But the team will keep to a venue that's much closer to home.
Peter Doran, associate professor of earth and environmental sciences at UIC, will lead the team Feb. 11-15 working in the icy waters of Lake Mendota off the campus of the University of Wisconsin, Madison.
They'll conduct an under-ice test of a NASA-funded robotic probe called ENDURANCE -- an acronym for Environmentally Non-Disturbing Under-ice Robotic ANtarctic Explorer.
The wintry Wisconsin conditions are hoped to simulate and to demonstrate whether the probe's systems can operate in icy conditions as a first test of using such a vehicle in a similar environment on Jupiter's moon Europa.
ENDURANCE is is a $2.3 million project funded by NASA's Astrobiology Science and Technology for Exploring Planets Program. The probe is an underwater vehicle designed to swim untethered under ice, creating three-dimensional maps of underwater environments. The probe also will collect data on conditions in those environments use sensors to characterize the biological environment.
"Basically the game plan this week is to test the vehicle's performance in a cold ice-covered environment," Doran said. "Up to now it's only been tested in relatively balmy environments like Texas and Mexico. We want to see what issues may come up by pushing it into the frigid water."
The next step by the research team is to ship the probe to Antarctica's permanently frozen Lake Bonney later this year. Bonney is a two-and-a-half mile long, mile-wide, 130 foot-deep lake located in the continent's McMurdo Dry Valleys. It lies perpetually trapped beneath 12 to 15 feet of ice.
ENDURANCE will map Bonney for a month, then do a second mapping in 2009. Data gathered will be relayed back to Chicago where it will be used by UIC's Electronic Visualization Laboratory to generate various 3-D images, maps and data renderings of the lake.
Science teams are developing and testing the technology for a possible underwater exploration mission on Europa far in the future. The probe is a follow-up to the Deep Phreatic Thermal explorer, a NASA-funded project led by Stone Aerospace that completed a series of underwater field tests in Mexico in 2007.
Bill Burton | EurekAlert!
New studies increase confidence in NASA's measure of Earth's temperature
24.05.2019 | NASA/Goddard Space Flight Center
New Measurement Device: Carbon Dioxide As Geothermometer
21.05.2019 | Universität Heidelberg
A new assessment of NASA's record of global temperatures revealed that the agency's estimate of Earth's long-term temperature rise in recent decades is accurate to within less than a tenth of a degree Fahrenheit, providing confidence that past and future research is correctly capturing rising surface temperatures.
The most complete assessment ever of statistical uncertainty within the GISS Surface Temperature Analysis (GISTEMP) data product shows that the annual values...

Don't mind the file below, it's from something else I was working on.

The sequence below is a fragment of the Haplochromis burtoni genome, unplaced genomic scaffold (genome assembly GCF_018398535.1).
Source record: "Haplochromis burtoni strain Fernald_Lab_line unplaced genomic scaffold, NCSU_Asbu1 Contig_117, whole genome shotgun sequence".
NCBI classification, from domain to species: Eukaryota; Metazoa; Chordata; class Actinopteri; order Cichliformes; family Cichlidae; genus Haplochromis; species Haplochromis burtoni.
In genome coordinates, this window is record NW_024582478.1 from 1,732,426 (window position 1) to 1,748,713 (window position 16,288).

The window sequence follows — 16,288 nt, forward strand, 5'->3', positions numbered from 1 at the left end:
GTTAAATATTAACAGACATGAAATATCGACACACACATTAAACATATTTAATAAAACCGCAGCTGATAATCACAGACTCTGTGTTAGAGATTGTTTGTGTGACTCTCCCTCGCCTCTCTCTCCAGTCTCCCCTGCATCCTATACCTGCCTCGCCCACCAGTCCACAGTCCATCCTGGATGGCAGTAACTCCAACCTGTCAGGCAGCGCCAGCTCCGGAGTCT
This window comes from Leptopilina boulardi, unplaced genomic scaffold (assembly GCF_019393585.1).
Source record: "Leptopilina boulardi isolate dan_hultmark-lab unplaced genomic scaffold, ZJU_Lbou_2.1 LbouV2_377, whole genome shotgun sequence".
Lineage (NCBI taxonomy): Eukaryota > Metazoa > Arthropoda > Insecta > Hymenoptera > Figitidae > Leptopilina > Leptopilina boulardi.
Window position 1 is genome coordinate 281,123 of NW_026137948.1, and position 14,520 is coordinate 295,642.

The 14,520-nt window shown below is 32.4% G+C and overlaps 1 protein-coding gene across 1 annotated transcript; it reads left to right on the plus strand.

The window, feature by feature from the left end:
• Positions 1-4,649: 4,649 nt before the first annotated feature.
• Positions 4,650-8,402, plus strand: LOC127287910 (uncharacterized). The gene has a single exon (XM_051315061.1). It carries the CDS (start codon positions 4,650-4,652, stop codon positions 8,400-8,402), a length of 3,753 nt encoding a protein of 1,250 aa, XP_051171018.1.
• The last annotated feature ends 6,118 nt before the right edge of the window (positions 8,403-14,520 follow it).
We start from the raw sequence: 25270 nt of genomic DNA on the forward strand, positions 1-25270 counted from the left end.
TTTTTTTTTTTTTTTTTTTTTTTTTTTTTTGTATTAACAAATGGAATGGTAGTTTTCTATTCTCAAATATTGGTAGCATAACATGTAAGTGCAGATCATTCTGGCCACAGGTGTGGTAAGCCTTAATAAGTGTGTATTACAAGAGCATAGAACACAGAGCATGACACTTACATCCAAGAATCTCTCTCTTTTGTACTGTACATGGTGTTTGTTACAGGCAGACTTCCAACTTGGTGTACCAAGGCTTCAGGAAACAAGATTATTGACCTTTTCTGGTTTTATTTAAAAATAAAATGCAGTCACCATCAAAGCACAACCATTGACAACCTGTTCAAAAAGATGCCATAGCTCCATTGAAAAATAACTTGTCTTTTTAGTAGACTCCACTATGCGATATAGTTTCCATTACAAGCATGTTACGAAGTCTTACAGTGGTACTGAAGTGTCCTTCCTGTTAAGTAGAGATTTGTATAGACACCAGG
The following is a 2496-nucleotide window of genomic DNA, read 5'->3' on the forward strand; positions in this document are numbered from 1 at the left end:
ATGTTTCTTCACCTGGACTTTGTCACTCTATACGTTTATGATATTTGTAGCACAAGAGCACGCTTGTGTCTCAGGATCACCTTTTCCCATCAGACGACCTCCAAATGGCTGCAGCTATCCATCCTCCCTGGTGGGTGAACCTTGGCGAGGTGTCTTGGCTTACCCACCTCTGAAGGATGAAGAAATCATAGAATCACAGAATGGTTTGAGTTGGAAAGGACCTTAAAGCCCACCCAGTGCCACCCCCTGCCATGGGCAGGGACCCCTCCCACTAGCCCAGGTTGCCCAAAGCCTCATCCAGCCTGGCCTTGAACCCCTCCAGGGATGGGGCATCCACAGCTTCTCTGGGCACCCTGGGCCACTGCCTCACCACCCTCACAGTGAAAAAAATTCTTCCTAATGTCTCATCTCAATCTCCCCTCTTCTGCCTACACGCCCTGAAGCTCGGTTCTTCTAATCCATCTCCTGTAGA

Physicists at the University of Basel are able to show for the first time how a single electron looks in an artificial atom. A newly developed method enables them to show the probability of an electron being present in a space. This allows improved control of electron spins, which could serve as the smallest information unit in a future quantum computer. The experiments were published in Physical Review Letters and the related theory in Physical Review B.
The spin of an electron is a promising candidate for use as the smallest information unit (qubit) of a quantum computer. Controlling and switching this spin or...
Engineers at the University of Tokyo continually pioneer new ways to improve battery technology. Professor Atsuo Yamada and his team recently developed a...
With a quantum coprocessor in the cloud, physicists from Innsbruck, Austria, open the door to the simulation of previously unsolvable problems in chemistry, materials research or high-energy physics. The research groups led by Rainer Blatt and Peter Zoller report in the journal Nature how they simulated particle physics phenomena on 20 quantum bits and how the quantum simulator self-verified the result for the first time.
Many scientists are currently working on investigating how quantum advantage can be exploited on hardware already available today. Three years ago, physicists...
'Quantum technologies' utilise the unique phenomena of quantum superposition and entanglement to encode and process information, with potentially profound benefits to a wide range of information technologies from communications to sensing and computing.
However a major challenge in developing these technologies is that the quantum phenomena are very fragile, and only a handful of physical systems have been...
29.04.2019 | Event News
17.04.2019 | Event News
15.04.2019 | Event News
24.05.2019 | Physics and Astronomy
24.05.2019 | Medical Engineering
24.05.2019 | Life Sciences